I often hear my colleague, nurse Jason Russo, on the phone asking, “Can you describe what his meltdown looks like?” He spends much of his day fielding calls from parents about a child’s behavior, answering questions about new medications, and acting as a liaison between medical or mental health providers and parents. 

Think about all the words we use to describe our kids’ challenging behaviors: hyper, agitated, distracted, out-of-control. Yet, just as each child with autism is unique, so is the meaning of the terms we use.

When communicating with providers and teachers, it is helpful to paint a clear picture of what is occurring.  You know your child better than anyone and are the best observer and reporter of behavior. It’s up to parents to describe this on behalf of non-verbal kids and even those with words who have trouble expressing how they feel emotionally. 

Here are some tips on describing what you’re seeing: 

What does the behavior look and sound like?

What does your child’s body look like? For example: pacing, restlessly moving from room to room, wringing hands or waving fists. 

What does your child’s voice sound like? What is s/he saying? What vocalizations do you hear if your child is non-verbal? Examples are high-pitched shrieks, low-pitched groans, grunting noises, and whining. 

You likely know, in general, what these mean, but your provider may not. Providing your interpretation will help get closer to the specifics and what to do to address the behavior. 

What is the intensity, frequency, and duration of the behavior?

On a scale of 1 to 10, how do you rate the intensity of the behavior?

How long has it been going on? One day, three days, a week?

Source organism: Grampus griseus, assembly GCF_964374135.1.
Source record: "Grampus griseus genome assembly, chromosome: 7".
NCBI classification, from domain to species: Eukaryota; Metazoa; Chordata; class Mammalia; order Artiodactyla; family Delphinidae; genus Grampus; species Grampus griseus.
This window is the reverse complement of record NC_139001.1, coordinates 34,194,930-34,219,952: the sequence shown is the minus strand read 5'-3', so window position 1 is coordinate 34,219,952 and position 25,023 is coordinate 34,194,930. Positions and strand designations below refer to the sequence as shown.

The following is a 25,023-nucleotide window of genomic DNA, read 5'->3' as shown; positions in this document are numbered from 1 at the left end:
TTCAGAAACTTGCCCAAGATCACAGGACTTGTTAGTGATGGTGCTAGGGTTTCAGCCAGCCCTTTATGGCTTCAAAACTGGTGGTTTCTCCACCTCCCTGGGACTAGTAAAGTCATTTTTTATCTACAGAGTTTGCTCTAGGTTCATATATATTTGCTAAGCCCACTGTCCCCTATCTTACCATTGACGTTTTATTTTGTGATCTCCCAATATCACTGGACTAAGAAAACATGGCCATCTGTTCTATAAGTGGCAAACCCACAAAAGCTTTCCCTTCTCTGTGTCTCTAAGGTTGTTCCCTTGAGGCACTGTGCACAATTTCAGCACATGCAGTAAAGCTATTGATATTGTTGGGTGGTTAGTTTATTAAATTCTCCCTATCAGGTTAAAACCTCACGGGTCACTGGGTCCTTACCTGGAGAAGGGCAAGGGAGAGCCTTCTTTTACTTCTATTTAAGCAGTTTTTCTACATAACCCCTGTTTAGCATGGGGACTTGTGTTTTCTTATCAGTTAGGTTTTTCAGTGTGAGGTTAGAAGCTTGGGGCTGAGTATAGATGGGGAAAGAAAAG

How often do you see it? Once a day, several times a day?

How long does it last? Minutes, hours, days? 

What factors can you associate with the behavior?

Why do you think this behavior is happening? Is there a pattern to what you’re seeing such as in the evening rather than morning? Can you identify a trigger for the behavior such as when your child is asked to do something, when s/he is tired, or told “not now”, or if you are busy and are not providing undivided attention. Remember, triggers don’t have to be things that immediately came before a behavior but can be the culmination of factors over the course of hours, days, or a week. Does the behavior seem to coincide with anything new that has been introduced? For example, do tantrums increase as new demands are added? 

Can you draw on past experiences?

Can you rule out any “usual suspects” such as illness or toothache or a poor night’s sleep? Does this behavior look similar to anything you’ve observed before? If so, was there anything that helped then? 

Clear communication with providers will allow your child to be better understood and served more effectively, particularly in the case of concerning behaviors when you feel you most need guidance. 

Look for a follow-up blog on the many terms we use to describe the behavior we see in our children and the importance of being on the same page with those who work with our kids.